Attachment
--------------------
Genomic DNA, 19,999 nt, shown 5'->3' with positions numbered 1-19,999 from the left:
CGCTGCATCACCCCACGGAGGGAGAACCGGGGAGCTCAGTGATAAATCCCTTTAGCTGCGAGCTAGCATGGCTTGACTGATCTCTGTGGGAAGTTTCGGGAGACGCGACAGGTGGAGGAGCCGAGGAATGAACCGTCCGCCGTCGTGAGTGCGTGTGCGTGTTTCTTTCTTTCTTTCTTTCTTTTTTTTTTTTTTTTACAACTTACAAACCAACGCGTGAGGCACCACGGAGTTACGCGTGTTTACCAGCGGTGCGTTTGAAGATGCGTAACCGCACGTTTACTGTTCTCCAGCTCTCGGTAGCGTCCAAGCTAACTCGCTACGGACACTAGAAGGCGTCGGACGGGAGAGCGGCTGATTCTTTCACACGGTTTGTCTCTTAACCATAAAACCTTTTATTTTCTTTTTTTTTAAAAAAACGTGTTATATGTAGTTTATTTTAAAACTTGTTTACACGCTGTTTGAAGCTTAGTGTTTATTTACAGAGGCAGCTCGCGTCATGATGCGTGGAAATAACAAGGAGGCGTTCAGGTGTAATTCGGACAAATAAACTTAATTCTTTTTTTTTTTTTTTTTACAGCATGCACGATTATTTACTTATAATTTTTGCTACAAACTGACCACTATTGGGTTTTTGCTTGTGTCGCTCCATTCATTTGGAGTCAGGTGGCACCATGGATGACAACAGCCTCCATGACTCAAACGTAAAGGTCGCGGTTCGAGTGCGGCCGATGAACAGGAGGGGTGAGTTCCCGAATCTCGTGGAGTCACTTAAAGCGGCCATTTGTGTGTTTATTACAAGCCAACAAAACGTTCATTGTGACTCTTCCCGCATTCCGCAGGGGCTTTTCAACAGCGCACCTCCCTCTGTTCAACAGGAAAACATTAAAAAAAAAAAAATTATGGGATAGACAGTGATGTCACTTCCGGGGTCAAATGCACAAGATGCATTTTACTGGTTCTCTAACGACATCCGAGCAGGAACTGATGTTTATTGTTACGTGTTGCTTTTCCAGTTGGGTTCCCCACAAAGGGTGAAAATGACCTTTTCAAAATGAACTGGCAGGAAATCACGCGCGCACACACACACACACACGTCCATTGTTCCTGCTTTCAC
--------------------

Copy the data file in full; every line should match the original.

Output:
Genomic DNA, 19,999 nt, shown 5'->3' with positions numbered 1-19,999 from the left:
CGCTGCATCACCCCACGGAGGGAGAACCGGGGAGCTCAGTGATAAATCCCTTTAGCTGCGAGCTAGCATGGCTTGACTGATCTCTGTGGGAAGTTTCGGGAGACGCGACAGGTGGAGGAGCCGAGGAATGAACCGTCCGCCGTCGTGAGTGCGTGTGCGTGTTTCTTTCTTTCTTTCTTTCTTTTTTTTTTTTTTTTACAACTTACAAACCAACGCGTGAGGCACCACGGAGTTACGCGTGTTTACCAGCGGTGCGTTTGAAGATGCGTAACCGCACGTTTACTGTTCTCCAGCTCTCGGTAGCGTCCAAGCTAACTCGCTACGGACACTAGAAGGCGTCGGACGGGAGAGCGGCTGATTCTTTCACACGGTTTGTCTCTTAACCATAAAACCTTTTATTTTCTTTTTTTTTAAAAAAACGTGTTATATGTAGTTTATTTTAAAACTTGTTTACACGCTGTTTGAAGCTTAGTGTTTATTTACAGAGGCAGCTCGCGTCATGATGCGTGGAAATAACAAGGAGGCGTTCAGGTGTAATTCGGACAAATAAACTTAATTCTTTTTTTTTTTTTTTTTACAGCATGCACGATTATTTACTTATAATTTTTGCTACAAACTGACCACTATTGGGTTTTTGCTTGTGTCGCTCCATTCATTTGGAGTCAGGTGGCACCATGGATGACAACAGCCTCCATGACTCAAACGTAAAGGTCGCGGTTCGAGTGCGGCCGATGAACAGGAGGGGTGAGTTCCCGAATCTCGTGGAGTCACTTAAAGCGGCCATTTGTGTGTTTATTACAAGCCAACAAAACGTTCATTGTGACTCTTCCCGCATTCCGCAGGGGCTTTTCAACAGCGCACCTCCCTCTGTTCAACAGGAAAACATTAAAAAAAAAAAAATTATGGGATAGACAGTGATGTCACTTCCGGGGTCAAATGCACAAGATGCATTTTACTGGTTCTCTAACGACATCCGAGCAGGAACTGATGTTTATTGTTACGTGTTGCTTTTCCAGTTGGGTTCCCCACAAAGGGTGAAAATGACCTTTTCAAAATGAACTGGCAGGAAATCACGCGCGCACACACACACACACACGTCCATTGTTCCTGCTTTCAC